HUD Clarifies Ruling Concerning Domestic Abuse Shelters
Thursday, October 28, 2004 1:45 PM

On October 15 the U.S. Department of Housing and Urban Development (HUD) announced that domestic violence shelters will not have to submit identifying information about their clients for a new national database. Nevertheless, shelters will be required to submit some encrypted information, in order to receive federal funds.

HUD originally planned to exempt victims of domestic violence in setting up the new Homeless Management Information Systems mandated by Congress, but later concluded that these victims are such a significant portion of the homeless population that the new system could not achieve its goal if they were excluded.

HUD’s guidelines issued in July requiring shelters to submit sensitive personal information about their clients created an outburst of controversy and protests by service providers and advocates.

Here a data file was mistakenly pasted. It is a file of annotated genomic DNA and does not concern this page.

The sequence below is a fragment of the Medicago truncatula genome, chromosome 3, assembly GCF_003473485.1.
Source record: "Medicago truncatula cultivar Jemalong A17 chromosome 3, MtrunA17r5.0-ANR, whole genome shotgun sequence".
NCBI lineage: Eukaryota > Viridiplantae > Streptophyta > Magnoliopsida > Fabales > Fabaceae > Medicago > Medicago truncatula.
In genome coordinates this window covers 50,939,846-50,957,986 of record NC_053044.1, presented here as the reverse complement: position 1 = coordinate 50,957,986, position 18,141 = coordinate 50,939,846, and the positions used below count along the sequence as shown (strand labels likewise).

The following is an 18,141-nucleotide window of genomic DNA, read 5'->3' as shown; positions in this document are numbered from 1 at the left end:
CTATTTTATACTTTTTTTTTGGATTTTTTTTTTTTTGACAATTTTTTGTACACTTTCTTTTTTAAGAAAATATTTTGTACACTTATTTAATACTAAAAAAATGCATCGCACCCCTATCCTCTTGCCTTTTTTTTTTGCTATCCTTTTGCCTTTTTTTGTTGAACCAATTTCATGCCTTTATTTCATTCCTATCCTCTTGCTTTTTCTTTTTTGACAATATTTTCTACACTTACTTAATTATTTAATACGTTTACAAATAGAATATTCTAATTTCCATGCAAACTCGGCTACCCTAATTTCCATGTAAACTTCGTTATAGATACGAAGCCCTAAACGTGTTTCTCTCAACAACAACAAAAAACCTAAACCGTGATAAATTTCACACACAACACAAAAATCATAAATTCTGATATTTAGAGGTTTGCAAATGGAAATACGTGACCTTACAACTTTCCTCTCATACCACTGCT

In response to the protests, HUD issued the clarification meant to illustrate HUD’s commitment to protecting the confidentiality of those served by HUD programs. "Our concern for the safety of victims of domestic violence was key," said HUD Deputy Assistant Secretary for Special-Needs Assistance Patricia Carlile.

But advocates are not fully satisfied, arguing no level of encryption can prevent abusers from gaining access to the information system and the databases will continue to violate the core promise of confidentiality.

More information on the HUD regulation is available on the National Network to End Domestic Violence (NNEDV) web site here.

Compiled from: Family Violence Prevention Fund News Flash, 28 October 2004.